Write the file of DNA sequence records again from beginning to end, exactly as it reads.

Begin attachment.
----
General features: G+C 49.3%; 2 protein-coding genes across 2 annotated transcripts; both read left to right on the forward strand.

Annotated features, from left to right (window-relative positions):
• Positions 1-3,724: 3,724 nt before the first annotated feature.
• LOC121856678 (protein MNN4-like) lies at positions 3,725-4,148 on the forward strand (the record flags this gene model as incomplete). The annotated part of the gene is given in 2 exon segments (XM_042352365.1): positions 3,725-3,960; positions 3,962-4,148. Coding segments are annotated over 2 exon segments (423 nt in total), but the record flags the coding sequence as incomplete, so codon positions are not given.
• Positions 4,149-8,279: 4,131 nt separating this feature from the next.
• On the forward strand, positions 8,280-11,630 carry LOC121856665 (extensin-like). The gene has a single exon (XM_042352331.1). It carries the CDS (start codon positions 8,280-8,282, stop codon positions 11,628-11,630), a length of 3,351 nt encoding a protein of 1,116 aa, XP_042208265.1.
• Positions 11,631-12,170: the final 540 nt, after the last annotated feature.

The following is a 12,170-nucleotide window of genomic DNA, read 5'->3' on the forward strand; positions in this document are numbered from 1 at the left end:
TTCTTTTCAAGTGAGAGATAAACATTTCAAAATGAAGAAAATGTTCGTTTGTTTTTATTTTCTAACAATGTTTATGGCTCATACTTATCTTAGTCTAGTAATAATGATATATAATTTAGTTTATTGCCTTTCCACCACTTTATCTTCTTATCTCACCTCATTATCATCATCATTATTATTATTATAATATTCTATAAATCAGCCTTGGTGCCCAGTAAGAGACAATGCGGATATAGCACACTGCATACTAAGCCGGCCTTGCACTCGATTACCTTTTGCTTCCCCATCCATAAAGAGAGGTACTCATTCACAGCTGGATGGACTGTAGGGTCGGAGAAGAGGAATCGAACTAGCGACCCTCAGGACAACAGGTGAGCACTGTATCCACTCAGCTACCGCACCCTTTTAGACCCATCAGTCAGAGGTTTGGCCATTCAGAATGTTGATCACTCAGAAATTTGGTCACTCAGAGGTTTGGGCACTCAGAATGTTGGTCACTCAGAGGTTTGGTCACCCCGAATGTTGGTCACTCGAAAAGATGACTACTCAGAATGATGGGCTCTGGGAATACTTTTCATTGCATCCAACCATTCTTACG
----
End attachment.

General features: G+C 49.3%; 2 protein-coding genes across 2 annotated transcripts; both read left to right on the forward strand.

Annotated features, from left to right (window-relative positions):
• Positions 1-3,724: 3,724 nt before the first annotated feature.
• LOC121856678 (protein MNN4-like) lies at positions 3,725-4,148 on the forward strand (the record flags this gene model as incomplete). The annotated part of the gene is given in 2 exon segments (XM_042352365.1): positions 3,725-3,960; positions 3,962-4,148. Coding segments are annotated over 2 exon segments (423 nt in total), but the record flags the coding sequence as incomplete, so codon positions are not given.
• Positions 4,149-8,279: 4,131 nt separating this feature from the next.
• On the forward strand, positions 8,280-11,630 carry LOC121856665 (extensin-like). The gene has a single exon (XM_042352331.1). It carries the CDS (start codon positions 8,280-8,282, stop codon positions 11,628-11,630), a length of 3,351 nt encoding a protein of 1,116 aa, XP_042208265.1.
• Positions 11,631-12,170: the final 540 nt, after the last annotated feature.

The following is a 12,170-nucleotide window of genomic DNA, read 5'->3' on the forward strand; positions in this document are numbered from 1 at the left end:
TTCTTTTCAAGTGAGAGATAAACATTTCAAAATGAAGAAAATGTTCGTTTGTTTTTATTTTCTAACAATGTTTATGGCTCATACTTATCTTAGTCTAGTAATAATGATATATAATTTAGTTTATTGCCTTTCCACCACTTTATCTTCTTATCTCACCTCATTATCATCATCATTATTATTATTATAATATTCTATAAATCAGCCTTGGTGCCCAGTAAGAGACAATGCGGATATAGCACACTGCATACTAAGCCGGCCTTGCACTCGATTACCTTTTGCTTCCCCATCCATAAAGAGAGGTACTCATTCACAGCTGGATGGACTGTAGGGTCGGAGAAGAGGAATCGAACTAGCGACCCTCAGGACAACAGGTGAGCACTGTATCCACTCAGCTACCGCACCCTTTTAGACCCATCAGTCAGAGGTTTGGCCATTCAGAATGTTGATCACTCAGAAATTTGGTCACTCAGAGGTTTGGGCACTCAGAATGTTGGTCACTCAGAGGTTTGGTCACCCCGAATGTTGGTCACTCGAAAAGATGACTACTCAGAATGATGGGCTCTGGGAATACTTTTCATTGCATCCAACCATTCTTACG